Ultra-early risk stratification after myocardial infarction via pharmacological stress echocardiography: The relative value of resting function, viability and myocardial ischemia

Mariagrazia Sclavo, Erio Aruta, Patrizia Presbitero

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BACKGROUND: Echocardiographically recognized resting function, myocardial viability (by low-dose dobutamine) and stress-induced ischemia (by high-dose dipyridamole) are potent predictors of subsequent events, but their relative value in patients evaluated very early after acute myocardial infarction remains to be established. AIM OF THE STUDY: To assess the feasibility end usefulness of an integrated approach with resting and pharmacological stress echo for risk stratification in patients evaluated very early after myocardial infarction. METHODS: Sixty acute myocardial infarction patients without contraindications to stress testing, and who were being given thrombolytic therapy, underwent resting echo (16-segment model of left ventricle, each segment scored from 1 = normo-hyperkinetic to 4 = dyskinetic), high-dose dipyridamole (up to 0.84 mg/kg over 10') and low-dose debutamine (up to 10 mcg/kg/min) echo on the third-fourth day after drug withdrawal. The response was 'ischemic' with a dipyridamole-induced increase in the regional score > 1 in segments with a resting score <3, and 'viable' with a dobutamine-induced decrease in the regional score > 1 in segments with resting score > 1. All patients underwent coronary angiography on the tenth- twelfth day after the acute event, and all of them were followed up for 15 ± 10.04 months. RESULTS: Ischemia elicited by dipyridamole appeared in 29 patients (48%) and dobutamine-induced viability was observed in 28 (47%). Ischemic events occurred in 26 patients (43.4%), five of which during the early in-hospital period. There were three deaths (5%), one re-AMI (1.7%), 7 Canadian Class III-IV angina (12%) and 15 (25%) early revascularization procedures undertaken independently of stress echo results. Events occurred in 21 patients (72%) with dipyridamole-induced ischemia and in 5 (16%) without it (p <0.001). Likewise, events occurred in 13 patients (46.4%) with dobutamine-induced inotropic recovery and in 13 (40.6%) without it (p = ns). Event-free survival occurred in 64% of dipyridamole-positive patients, as opposed to 90% of dipyridamole-negative patients (p = 0.025). Dipyridamole echocardiographic test sensitivity and specificity for events were 81 and 74%, respectively. Sensitivity and specificity for events of dobutamine viability were 46 and 55%, respectively. In a multivariate logistic analysis, dipyridamole-induced myocardial ischemia was the strongest predictor of subsequent events (p = 0.01). According to Cox analysis, dipyridamole positivity had a relative risk estimate of 4. CONCLUSIONS: Pharmacological stress echo is feasible even very early after acute myocardial infarction via a useful approach based on low-dose dobutamine to assess myocardial viability, and high-dose dipyridamole to assess ischemia. For risk stratification purposes, stress-induced myocardial ischemia outperforms resting function and myocardial viability, and it is independent of angiographic data. Revascularization procedures do not seem to be effective when only viability is present.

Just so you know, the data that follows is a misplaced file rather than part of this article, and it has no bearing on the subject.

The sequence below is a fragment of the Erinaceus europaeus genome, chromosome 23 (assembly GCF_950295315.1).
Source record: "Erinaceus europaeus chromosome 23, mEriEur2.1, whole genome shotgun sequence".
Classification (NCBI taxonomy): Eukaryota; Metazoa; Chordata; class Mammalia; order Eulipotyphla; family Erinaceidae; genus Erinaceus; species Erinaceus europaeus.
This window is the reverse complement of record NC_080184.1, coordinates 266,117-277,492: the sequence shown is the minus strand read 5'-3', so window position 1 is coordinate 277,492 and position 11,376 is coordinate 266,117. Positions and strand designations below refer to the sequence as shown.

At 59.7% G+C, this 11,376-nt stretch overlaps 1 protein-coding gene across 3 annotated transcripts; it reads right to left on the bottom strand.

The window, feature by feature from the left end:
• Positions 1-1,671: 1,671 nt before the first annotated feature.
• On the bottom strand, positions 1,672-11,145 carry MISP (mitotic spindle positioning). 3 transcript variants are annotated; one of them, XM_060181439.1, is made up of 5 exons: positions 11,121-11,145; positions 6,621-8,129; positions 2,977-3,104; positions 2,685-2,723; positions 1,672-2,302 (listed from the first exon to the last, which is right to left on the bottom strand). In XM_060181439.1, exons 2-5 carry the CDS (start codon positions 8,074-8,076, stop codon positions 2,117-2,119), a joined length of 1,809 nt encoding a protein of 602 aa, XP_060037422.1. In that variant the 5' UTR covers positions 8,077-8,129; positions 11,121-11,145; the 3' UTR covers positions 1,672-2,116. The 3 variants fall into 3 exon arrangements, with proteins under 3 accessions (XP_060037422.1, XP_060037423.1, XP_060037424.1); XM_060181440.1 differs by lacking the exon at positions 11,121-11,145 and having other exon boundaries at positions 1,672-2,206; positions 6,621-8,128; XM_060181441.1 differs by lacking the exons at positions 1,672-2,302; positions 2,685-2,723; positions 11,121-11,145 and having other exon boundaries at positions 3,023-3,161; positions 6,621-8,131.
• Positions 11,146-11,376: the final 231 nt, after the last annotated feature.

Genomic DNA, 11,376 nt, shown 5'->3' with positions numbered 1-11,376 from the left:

Original languageEnglish
Pages (from-to)1000-1007
Number of pages8
JournalGiornale Italiano di Cardiologia
Issue number10
Publication statusPublished - Oct 1997



  • Dipyridamole
  • Dobutamine
  • Stress echocardiography

ASJC Scopus subject areas

  • Cardiology and Cardiovascular Medicine

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